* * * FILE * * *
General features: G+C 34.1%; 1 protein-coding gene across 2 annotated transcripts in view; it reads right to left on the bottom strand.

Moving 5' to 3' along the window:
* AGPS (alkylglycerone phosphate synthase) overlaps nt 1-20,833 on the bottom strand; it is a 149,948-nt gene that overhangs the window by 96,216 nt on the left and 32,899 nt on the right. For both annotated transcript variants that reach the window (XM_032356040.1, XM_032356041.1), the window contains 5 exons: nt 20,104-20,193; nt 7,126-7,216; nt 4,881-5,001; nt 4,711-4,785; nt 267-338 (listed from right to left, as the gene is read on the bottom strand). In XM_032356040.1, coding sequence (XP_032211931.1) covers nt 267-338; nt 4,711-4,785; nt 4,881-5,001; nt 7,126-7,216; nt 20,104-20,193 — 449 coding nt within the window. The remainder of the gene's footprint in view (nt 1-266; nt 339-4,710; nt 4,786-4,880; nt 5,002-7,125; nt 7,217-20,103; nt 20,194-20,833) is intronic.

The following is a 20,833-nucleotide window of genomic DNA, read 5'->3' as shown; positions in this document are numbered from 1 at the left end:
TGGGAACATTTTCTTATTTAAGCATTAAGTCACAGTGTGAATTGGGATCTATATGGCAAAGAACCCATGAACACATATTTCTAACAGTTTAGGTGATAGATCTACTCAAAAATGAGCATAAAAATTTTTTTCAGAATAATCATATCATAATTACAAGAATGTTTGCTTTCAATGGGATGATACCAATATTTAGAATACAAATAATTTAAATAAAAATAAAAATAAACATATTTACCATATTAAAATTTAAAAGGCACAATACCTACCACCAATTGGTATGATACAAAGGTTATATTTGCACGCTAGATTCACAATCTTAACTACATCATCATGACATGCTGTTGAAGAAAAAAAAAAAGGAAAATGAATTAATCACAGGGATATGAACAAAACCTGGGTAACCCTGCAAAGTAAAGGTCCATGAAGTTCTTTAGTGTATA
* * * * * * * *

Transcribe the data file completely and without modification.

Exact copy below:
General features: G+C 34.1%; 1 protein-coding gene across 2 annotated transcripts in view; it reads right to left on the bottom strand.

Moving 5' to 3' along the window:
* AGPS (alkylglycerone phosphate synthase) overlaps nt 1-20,833 on the bottom strand; it is a 149,948-nt gene that overhangs the window by 96,216 nt on the left and 32,899 nt on the right. For both annotated transcript variants that reach the window (XM_032356040.1, XM_032356041.1), the window contains 5 exons: nt 20,104-20,193; nt 7,126-7,216; nt 4,881-5,001; nt 4,711-4,785; nt 267-338 (listed from right to left, as the gene is read on the bottom strand). In XM_032356040.1, coding sequence (XP_032211931.1) covers nt 267-338; nt 4,711-4,785; nt 4,881-5,001; nt 7,126-7,216; nt 20,104-20,193 — 449 coding nt within the window. The remainder of the gene's footprint in view (nt 1-266; nt 339-4,710; nt 4,786-4,880; nt 5,002-7,125; nt 7,217-20,103; nt 20,194-20,833) is intronic.

The following is a 20,833-nucleotide window of genomic DNA, read 5'->3' as shown; positions in this document are numbered from 1 at the left end:
TGGGAACATTTTCTTATTTAAGCATTAAGTCACAGTGTGAATTGGGATCTATATGGCAAAGAACCCATGAACACATATTTCTAACAGTTTAGGTGATAGATCTACTCAAAAATGAGCATAAAAATTTTTTTCAGAATAATCATATCATAATTACAAGAATGTTTGCTTTCAATGGGATGATACCAATATTTAGAATACAAATAATTTAAATAAAAATAAAAATAAACATATTTACCATATTAAAATTTAAAAGGCACAATACCTACCACCAATTGGTATGATACAAAGGTTATATTTGCACGCTAGATTCACAATCTTAACTACATCATCATGACATGCTGTTGAAGAAAAAAAAAAAGGAAAATGAATTAATCACAGGGATATGAACAAAACCTGGGTAACCCTGCAAAGTAAAGGTCCATGAAGTTCTTTAGTGTATA